In my November 23 Magician's Table post "Four rams' heads," I discussed Amun in his character as Zeus Ammon and particularly as the four-headed Ram of Mendes (Banebdjedet), and I mentioned ancient coins that depicted a horned Alexander.
Alexander the Great, a prototype of the "emperor" figure, was supposed to be the son of Zeus Ammon, and ancient coins depict him with ram's horns. (The personage called the "two-horned man" in the Quran is generally believed to be Alexander.)
On November 26, Chris Knowles at The Secret Sun (who I'm pretty sure does not read my blogs) posted "He Walks Ammon Us: Egypt's Restoration Ritual at Luxor," writing that
the big daddy of the gods is Amun, AKA Jupiter Ammon, AKA Banebdjedet, AKA Baphomet, AKA you name it. All the same thing, really: the Horned and Hidden God of kings and conquerors.
If you're wondering about the Baphomet connection, the modern goat-headed Baphomet figure (as opposed with the severed head supposedly worshiped by the Templars) was invented by Éliphas Lévi and associated by him with the "Goat of Mendes" -- i.e., Herodotus's distorted account of Banebdjedet, who was properly the Ram of Mendes. Knowles goes on to mention Alexander as the "two-horned man" of the Quran, and then he offers this interpretation of "Ye cannot serve God and Mammon."
This is another one of those hiding-in-plain-sight kind of deals that eluded scholars looking for something more contrived. But it's very simple: Jupiter Ammon was on all the coinage that Jesus and the Apostles would have been familiar with. It was rendered "Mammon" as was typical of the transliteration of the time.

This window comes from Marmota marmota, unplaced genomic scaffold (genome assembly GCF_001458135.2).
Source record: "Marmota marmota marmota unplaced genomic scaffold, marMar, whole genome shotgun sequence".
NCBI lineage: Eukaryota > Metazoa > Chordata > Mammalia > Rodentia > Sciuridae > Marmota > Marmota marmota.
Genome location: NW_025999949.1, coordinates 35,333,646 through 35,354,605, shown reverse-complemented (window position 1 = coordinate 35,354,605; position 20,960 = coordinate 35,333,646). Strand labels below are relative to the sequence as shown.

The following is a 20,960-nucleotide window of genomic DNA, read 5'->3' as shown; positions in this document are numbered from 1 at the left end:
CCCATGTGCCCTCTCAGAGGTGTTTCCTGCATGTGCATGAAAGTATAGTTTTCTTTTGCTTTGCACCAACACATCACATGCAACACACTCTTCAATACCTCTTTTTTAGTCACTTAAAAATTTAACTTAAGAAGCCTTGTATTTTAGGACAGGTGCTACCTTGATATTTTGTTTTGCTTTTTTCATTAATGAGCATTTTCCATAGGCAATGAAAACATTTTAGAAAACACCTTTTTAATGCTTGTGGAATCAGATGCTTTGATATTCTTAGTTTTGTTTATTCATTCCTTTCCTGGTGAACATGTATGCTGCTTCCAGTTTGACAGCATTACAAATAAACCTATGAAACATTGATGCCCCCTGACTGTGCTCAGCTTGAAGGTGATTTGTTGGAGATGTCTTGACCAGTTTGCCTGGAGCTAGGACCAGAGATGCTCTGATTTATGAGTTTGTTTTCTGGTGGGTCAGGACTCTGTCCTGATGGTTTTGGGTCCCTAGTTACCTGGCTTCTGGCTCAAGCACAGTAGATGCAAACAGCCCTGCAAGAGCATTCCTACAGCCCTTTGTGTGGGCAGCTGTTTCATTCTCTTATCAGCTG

Well, no, I don't think adding a random M to the beginning was "typical of the transliteration of the time." Nor is it true that "Jupiter Ammon was on all the coinage" in Jesus' time. When Jesus held up a Roman denarius and asked, "Whose is this image and superscription?" they answered, "Caesar's." I have looked at many pictures of denarii from the reign of Tiberius, but none of them feature the horns of Ammon. But even if some of them did have horns, it's pretty clear that Jesus and his contemporaries thought of the bloke on the coins as "Caesar," not "(M)ammon."
In my post "John, the Bear Witness," I connected John the Baptist with the Great Bear constellation and mentioned that pun I used as a title: It is said in the Fourth Gospel that John came "to bear witness." The Greek word for "bear witness" is marturese (whence martyr), and it occurred to me that if you dropped the initial letter, it looked a lot like Arthur or Arcturus ("bear" names both) -- but the connection is a stretch even by my standards, so I didn't mention it in the post. Later I find Knowles doing exactly the same thing, even the same letter.
Actually, come to think of it, Arabic at least does form words by prefixing m- to a root (Muslim from Islam, maktab from kataba, etc.). Is there anything similar in Hebrew or Aramaic? (A pseudo-example from English would be meat, originally meaning "food," from eat.)
After writing part of this post, I had to go to work. While on the road, I was thinking about the idea of a horned god and how it contrasted with the Elizabethan use of horns as a symbol of cuckoldry and a mark of shame. I remembered how back in 2020 Francis Berger had posted a photo of himself sitting in front of a deer-antler trophy so that he appeared to have antlers coming out of his head, and how I had commented about the Elizabethan meaning of such. This led me to thinking about the white stag and how Frank had adopted it as a sort of personal symbol.
Just then I turned a corner and saw that a new billboard had been put up -- showing an enormous white stag with a crow or raven perched on either antler. So, that was weird.
Looking up Frank's old post now, I find (which I had not remembered!) that in the comments we even talk about rams' horns, Jupiter Ammon, and Alexander the Great.
Note added Dec. 2: I asked one of my staff to put something Christmassy on the small blackboard in front of our school. I didn't say anything more specific than that, but by chance she decided to make a drawing centered on a large white pair of antlers.